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LGBTQ Divorces

In 2011, the New York legislature passed the Marriage Equality Act, which afforded same-sex couples the right to marry in New York.  Then, in 2015, in Obergefell v. Hodges, 576 U.S. 644 (2015), the United States Supreme Court held that same sex couples have a constitutional right to marry, as marriage is a recognized “fundamental right” the denial of which is a violation of the Fourteenth Amendment’s guarantees of Due Process and Equal Protection under the law. 

Having secured the right to marry at both the state and federal level, same sex couples now enjoy the privileges of marriage, as well as its protections, obligations, and pitfalls. Notably, the marriage equality act amended the Domestic Relations law to be gender neutral wherever statutory language was previously gender specific. Accordingly, all provisions applicable to heterosexual married couples are now equally applicable to same-sex married couples, including all sections applicable to divorce, equitable distribution, maintenance, child support, and counsel fees and expert fees.

Same-sex married couples, however, encounter unique challenges not faced by their heterosexual counterparts. In particular, the question of when the parties’ economic partnership commenced often arises in same-sex divorces. The date of marriage is often a vital date in divorces, as it governs the valuation of marital property and it may affect the amount and duration of spousal maintenance.  But due to historic discrimination, same-sex couples often formed economic partnerships for years without the ability to legally formalize their union through marriage.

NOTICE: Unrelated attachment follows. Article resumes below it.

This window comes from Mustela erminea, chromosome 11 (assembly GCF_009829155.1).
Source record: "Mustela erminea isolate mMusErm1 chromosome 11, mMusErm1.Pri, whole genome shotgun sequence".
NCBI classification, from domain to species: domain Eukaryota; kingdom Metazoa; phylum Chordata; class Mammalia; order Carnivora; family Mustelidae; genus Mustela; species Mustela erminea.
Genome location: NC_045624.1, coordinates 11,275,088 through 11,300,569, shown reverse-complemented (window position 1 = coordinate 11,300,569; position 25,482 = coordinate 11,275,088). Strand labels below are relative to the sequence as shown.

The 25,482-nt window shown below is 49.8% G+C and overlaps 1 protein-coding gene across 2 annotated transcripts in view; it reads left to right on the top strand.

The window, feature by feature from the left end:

There are innovative arguments to ensure that contributions occurring before same sex marriage was legal are accounted for in subsequent divorces.  First, New York law recognizes the validity of civil unions entered into in other states prior to same-sex marriage becoming legal. For example, in Debra H. v. Janice R., 14 N.Y.3d 576 (2010), the New York Court of Appeals granted comity to a Vermont civil union—which afforded the same rights as marriage to same sex couples.

Second, equitable arguments can be made that the economic partnership should be recognized to have existed prior to the marriage, as unconstitutional discrimination prevented same sex couples from marrying in the past.  These arguments can be asserted under the statutory catch-all factor in equitable distribution that the Court may consider “any other factor which [it] shall expressly find to be just and proper.”  These arguments may also be asserted under constructive trust jurisprudence.

Having previously represented parties in same-sex divorces, Andrew Coyle is prepared to address the challenges faced by parties in LGBTQ divorces. 

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